“I predicted a long time ago Trump was going to win because I look at my district as a microcosm of America. I could see it,” the Democrat says.

DeFazio saw Trump’s targeted timber message as effective and shrewd at the time, given the protracted push and pull over natural resources between conservationists and logging interests.

Both sides, he says, are bitterly divided at the extremes.

“You know, I’m a strong environmentalist,” says De Fazio, “But I’ve been called a ‘timber beast’ by enviros in my district because I’m not going to say like they do ‘Never ever cut another tree!’ and ‘Build houses out of hemp!'”

Back at Seneca Sawmill Company, CEO Todd Payne says more logging on federally owned public lands would help.

“A lot of our land base is owned by the federal government,” Payne says, “and there’s hope that we can get back to a balanced approach in managing those lands both for timber production and environmental protection and everything in between.”

But Doug Heiken with the conservation group Oregon Wild says they’re more valuable when protected.

“These forests provide clean drinking water,” says Heiken. “They provide habitat for endangered species that were trying to recover. They provide great recreation opportunities for people that want to, you know, live, work and play here in Oregon.”

DeFazio, who was comfortably re-elected in November, says he’s tried to strike a balance.

For now, people here in timber country are waiting to see whether President Trump makes good on his campaign promises. If he does, this corner of a blue state may become a bellwether.

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Dogs Are Doggos: An Internet Language Built Around Love For The Puppers

“DoggoLingo” is a language trend that’s been gaining steam on the Internet in the past few years. Words like doggo, pupper and blep most often accompany a picture or video of a dog and have spread on social media.

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Chelsea Beck/NPR

Some dogs are doggos, some are puppers, and others may even be pupperinos. There are corgos and clouds, fluffers and floofs, woofers and boofers. The chunky ones are thicc, and the thin ones are long bois. When they stick out their tongues, they’re doing a mlem, a blep, a blop. They bork. They boof. Once in a while they do each other a frighten. And whether they’re 10/10 or 12/10, they’re all h*ckin’ good boys and girls.

Are you picking up what I’m putting down? If not, you’re probably not fluent in DoggoLingo, a language trend that’s been gaining steam on the Internet in the past few years. The language most often accompanies a picture or a video of a dog and has spread to all major forms of social media. It might even change the way we talk out loud to our beloved canines.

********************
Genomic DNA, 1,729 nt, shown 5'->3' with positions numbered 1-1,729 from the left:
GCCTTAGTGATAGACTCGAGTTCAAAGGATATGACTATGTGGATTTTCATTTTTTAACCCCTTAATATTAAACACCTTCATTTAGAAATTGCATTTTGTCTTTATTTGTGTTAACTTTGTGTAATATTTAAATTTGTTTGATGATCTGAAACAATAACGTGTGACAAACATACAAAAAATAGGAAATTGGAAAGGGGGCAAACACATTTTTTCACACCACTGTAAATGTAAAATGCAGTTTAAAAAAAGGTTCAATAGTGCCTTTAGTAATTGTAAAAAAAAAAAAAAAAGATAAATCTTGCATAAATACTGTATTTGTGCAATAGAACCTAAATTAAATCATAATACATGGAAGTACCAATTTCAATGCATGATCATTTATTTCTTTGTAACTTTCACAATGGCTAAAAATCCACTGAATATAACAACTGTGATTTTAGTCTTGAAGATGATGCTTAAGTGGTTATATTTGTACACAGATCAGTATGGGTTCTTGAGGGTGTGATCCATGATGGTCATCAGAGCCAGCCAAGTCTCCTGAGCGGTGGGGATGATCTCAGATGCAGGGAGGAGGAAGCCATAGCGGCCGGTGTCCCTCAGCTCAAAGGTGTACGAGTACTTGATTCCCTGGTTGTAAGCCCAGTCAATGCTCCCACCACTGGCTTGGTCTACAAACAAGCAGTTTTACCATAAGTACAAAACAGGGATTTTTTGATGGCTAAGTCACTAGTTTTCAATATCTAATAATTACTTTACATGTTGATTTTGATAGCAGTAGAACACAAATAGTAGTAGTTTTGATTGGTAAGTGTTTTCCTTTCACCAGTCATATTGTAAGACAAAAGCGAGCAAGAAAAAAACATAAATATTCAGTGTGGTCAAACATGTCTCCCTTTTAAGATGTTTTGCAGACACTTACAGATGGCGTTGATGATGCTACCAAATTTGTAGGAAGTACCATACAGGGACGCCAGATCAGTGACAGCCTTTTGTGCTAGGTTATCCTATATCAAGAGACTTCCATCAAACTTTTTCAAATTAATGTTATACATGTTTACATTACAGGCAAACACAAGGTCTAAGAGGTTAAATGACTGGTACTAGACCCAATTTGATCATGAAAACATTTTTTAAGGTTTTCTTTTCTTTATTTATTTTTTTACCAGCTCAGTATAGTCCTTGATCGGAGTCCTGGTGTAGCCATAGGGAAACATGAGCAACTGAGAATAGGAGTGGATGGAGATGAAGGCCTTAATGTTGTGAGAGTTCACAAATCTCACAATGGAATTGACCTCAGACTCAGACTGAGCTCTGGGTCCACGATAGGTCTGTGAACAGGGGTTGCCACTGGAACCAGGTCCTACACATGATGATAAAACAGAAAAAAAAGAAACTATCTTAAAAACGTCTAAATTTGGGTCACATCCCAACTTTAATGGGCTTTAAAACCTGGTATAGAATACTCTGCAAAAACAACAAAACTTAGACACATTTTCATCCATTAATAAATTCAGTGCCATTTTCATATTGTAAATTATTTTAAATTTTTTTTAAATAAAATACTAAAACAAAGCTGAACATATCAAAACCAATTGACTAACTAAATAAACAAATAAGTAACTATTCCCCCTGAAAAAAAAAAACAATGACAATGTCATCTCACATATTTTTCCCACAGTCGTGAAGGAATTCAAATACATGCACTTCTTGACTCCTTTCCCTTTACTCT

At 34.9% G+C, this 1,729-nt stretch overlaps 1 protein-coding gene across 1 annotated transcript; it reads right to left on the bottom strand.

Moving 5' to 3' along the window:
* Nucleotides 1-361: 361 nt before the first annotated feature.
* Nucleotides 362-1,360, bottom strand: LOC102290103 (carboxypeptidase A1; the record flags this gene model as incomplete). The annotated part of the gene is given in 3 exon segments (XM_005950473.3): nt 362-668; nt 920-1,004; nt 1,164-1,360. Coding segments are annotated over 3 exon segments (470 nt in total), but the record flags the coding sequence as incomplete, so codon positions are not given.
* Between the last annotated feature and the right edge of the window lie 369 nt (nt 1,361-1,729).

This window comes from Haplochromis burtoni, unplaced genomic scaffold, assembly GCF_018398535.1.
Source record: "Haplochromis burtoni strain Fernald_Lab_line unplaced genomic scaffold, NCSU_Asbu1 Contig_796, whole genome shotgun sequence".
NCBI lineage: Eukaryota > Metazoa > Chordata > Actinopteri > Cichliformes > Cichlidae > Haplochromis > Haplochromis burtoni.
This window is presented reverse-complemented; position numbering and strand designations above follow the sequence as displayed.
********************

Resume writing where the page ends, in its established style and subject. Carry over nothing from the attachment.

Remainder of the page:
DoggoLingo, sometimes referred to as doggo-speak, “seems to be quite lexical, there are a lot of distinctive words that are used,” says Internet linguist Gretchen McCulloch. “It’s cutesier than others, too. Doggo, woofer, pupper, pupperino, fluffer — those have all got an extra suffix on the end to make them cuter.”

McCulloch also notes DoggoLingo is uniquely heavy on onomatopoeias like bork, blep, mlem and blop.

This post uses the term “fat boi” to describe the small doggo in the picture.


Dogspotting/Screenshot by NPR
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Dogspotting/Screenshot by NPR

It’s no surprise DoggoLingo is made up of cutesy suffixes and onomatopoeias. “You’re taking on characteristics of how people would address their animals in the first place,” McCulloch says.

What’s more, DoggoLingo is spoken by humans online, as opposed to in memes like LOLcats, doge and snek where the animals themselves do the talking. This makes DoggoLingo much more accessible, McCulloch notes, and perhaps more likely to find its way into spoken human speech.

It wouldn’t be surprising if people started to call their Samoyeds fluffers, point out a Labrador’s mlem or call an overweight pug a fat boi, as in this Facebook post. In fact, they’re probably saying these out loud already.

“A new cutesy word for a thing you’re already used to using cutesy words for? That’s such an easy entry to vocabulary,” McCulloch says.

A menagerie of meme-speak

DoggoLingo’s array of words is a hodgepodge of existing Internet language.

For example, the phrase “doing me a frighten,” used to describe startled dogs, comes from an image posted in late 2015 according to KnowYourMeme.com. In it, a tiny Rottweiler puppy shocks its parent with a flurry of borks. The parent replies, “stop it son, you are doing me a frighten.”